In monastic life especially, we’re together in a bond of sharing duties, requisites and accommodation. We operate according to group routines, we meditate, eat and work together; we are ‘Sangha’ – the very word means group/ assembly/ ‘that which has come together.’ And yet, we had little, if any, choice over what people we would be living with, and there are accordingly varying degrees of compatibility. On the other hand, we might grow close, but then so-and-so leaves or disrobes – our lives could be diverging tomorrow. Yet the practice is to maintain awareness of what is specifically arising in the present. You don't have to come up with a response, because specific awareness – holding how what arises right now – is always naturally responsive. Then whether you’re relating to a mental flow that seems to be ‘me’ or when it seems to be ‘you,’ you get insight – because there’s an increasing realization that neither of these polarities is a sure thing. The positions, projections and anxieties dissolve. Through accepting uncertainty, joy, defensiveness, need for approval and self-judgements as they are, through being fully aware of them, they come to rest. What remains is the relational awareness – rather like a ‘we’ that has no fixed identity in it. There’s nothing to hide, fear or need; and there’s a knowing of that release. On my planet, this is a taste of the Deathless.

Moreover, in the field of engagement, what you have then is a mind that can be with agreement, disagreement, sitting together for a month without conversing, paying respect to people you don’t know and will never know, busy-ness, separation and solitude. And all that that brings up. Take the recent Sangha gathering at the International Forest Monastery (Wat Pah Nanachat). There must have been nearly fifty senior Western monks and nuns from places as far afield as Canada and New Zealand, of all kinds of nationalities. Some had never met before; and more poignantly, some had been out of touch for a decade or more. So the occasion was for some an introduction, or a meeting with someone who’d just been a name, or for the grey-stubbled amongst us, with companions from twenty years ago. There were exchanges over pioneering days, and tales of spiritual battles won, and lost. Perhaps even more direct were the meetings with Thai elders, whose generally impassive features widened with smiles of recognition.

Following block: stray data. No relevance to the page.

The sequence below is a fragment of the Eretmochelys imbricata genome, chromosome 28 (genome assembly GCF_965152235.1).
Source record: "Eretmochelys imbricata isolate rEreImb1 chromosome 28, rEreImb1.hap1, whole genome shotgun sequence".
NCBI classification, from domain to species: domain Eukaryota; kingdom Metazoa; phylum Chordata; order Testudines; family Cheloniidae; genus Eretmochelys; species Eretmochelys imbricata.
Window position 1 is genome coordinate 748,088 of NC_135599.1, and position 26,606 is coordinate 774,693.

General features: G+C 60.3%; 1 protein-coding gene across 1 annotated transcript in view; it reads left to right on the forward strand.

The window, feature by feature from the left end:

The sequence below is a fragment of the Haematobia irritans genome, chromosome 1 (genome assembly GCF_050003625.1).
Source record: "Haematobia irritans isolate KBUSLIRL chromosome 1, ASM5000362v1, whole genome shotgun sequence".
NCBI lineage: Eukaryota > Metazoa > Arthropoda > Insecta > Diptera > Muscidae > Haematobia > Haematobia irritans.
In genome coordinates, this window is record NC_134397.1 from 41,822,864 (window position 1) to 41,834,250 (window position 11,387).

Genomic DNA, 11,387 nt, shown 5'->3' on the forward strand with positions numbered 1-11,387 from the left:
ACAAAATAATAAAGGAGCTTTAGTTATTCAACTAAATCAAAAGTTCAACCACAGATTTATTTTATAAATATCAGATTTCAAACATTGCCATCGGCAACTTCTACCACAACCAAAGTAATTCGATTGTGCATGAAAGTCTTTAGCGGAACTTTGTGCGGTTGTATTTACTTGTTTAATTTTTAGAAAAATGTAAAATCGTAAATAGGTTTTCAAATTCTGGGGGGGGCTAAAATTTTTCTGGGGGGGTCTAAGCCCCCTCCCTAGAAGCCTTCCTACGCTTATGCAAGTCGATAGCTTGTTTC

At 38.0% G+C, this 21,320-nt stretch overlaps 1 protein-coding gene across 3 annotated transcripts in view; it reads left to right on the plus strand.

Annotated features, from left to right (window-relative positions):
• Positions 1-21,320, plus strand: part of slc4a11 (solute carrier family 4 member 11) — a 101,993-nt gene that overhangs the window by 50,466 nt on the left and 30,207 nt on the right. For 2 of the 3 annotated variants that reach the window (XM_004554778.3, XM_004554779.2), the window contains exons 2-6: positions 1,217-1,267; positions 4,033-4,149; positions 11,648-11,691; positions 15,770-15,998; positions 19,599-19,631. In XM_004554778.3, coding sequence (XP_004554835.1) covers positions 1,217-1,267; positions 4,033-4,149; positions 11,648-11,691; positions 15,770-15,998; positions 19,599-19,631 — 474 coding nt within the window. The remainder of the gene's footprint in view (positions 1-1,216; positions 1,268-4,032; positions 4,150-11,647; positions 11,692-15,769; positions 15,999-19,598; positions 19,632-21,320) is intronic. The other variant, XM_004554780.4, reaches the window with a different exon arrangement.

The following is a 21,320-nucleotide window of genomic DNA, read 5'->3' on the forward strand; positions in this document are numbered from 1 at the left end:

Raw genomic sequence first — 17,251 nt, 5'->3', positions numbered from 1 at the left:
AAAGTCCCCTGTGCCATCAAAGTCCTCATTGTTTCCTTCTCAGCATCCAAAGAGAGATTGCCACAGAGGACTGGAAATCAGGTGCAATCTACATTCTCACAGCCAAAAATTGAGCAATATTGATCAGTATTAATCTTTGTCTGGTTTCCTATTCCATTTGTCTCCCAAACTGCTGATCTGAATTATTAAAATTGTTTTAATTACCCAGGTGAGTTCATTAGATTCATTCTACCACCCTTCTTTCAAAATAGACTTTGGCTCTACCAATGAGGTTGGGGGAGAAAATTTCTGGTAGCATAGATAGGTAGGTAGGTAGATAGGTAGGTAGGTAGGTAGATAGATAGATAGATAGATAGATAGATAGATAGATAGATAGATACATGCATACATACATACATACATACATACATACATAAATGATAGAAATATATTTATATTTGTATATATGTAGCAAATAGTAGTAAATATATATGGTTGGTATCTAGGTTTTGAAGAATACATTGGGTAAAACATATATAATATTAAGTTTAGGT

In the being together a ‘we’ sense formed. For a while we were in it, like fish sharing the pool, co-ordinating, sharing duties, following a group theme. After some initial awkwardness, we got into a flow. The gathering found pace, rhythm and enough space for everyone to have their say. As is the key to harmony, there was a lot of listening and acceptance of differences. So the ‘we’ sense grew with its silent music. Then it was time to leave. And so ‘I’ returned, a singularity walking through security with a few flimsy cards as an identity and guarantee. Back to ‘me’, or to ‘me and them’, again.

Watch out for it; this happens every day. Maybe two of you were talking and now that comes to an end. Swiftly the ‘we’ sense switches to ‘me’ and ‘you.’ Perhaps the thought arises: ‘Did I say anything I shouldn’t have? She gave me a curious look. Did I stay too long? What does he think of me?’ Or perhaps this movement passes unnoticed, because as even as you are leaving, the pre-occupations with where to go now and what you’re doing next slide in, and the mind is already somewhere else. So a moment of emptiness with its precious insight is overlooked.

But instead, to pause. To give a respectful moment for the process of separation and what it says about ‘me’, ‘you’ and awareness. Being someone arose dependent on being with an activity, an engagement. And with the separation, that ceases. So let’s pause. Maybe if it’s an emphatic goodbye, the sense of separation arises – and with it body-memories of birth, that sudden shock of being out here in a scenario which isn’t going to take care of you. Or perhaps there's an eagerness to get going. There might also be the shadow premonition of death, an acknowledgement of a separation that seems final. So, this is the time to pause. Soften, open – and with all-accepting awareness release the mood, and with it that scrap of self. That all-accepting is where the separation ceases; pause and open to it.

This is the return to what Ajahn Chah used to call ‘our real home.’ He was always at home. That’s how I remember him from 1979 when he came to England: in a foreign country with only a few words of English, he seemed more at home than the rest of us. Sometimes he was comic, sometimes sharp or stern, sometimes like your favourite uncle and somehow traceless, because he was just what was needed. Nothing more. He was with whatever was arising, so he had no need to build anything for himself. At home: both alone and a stranger to nothing.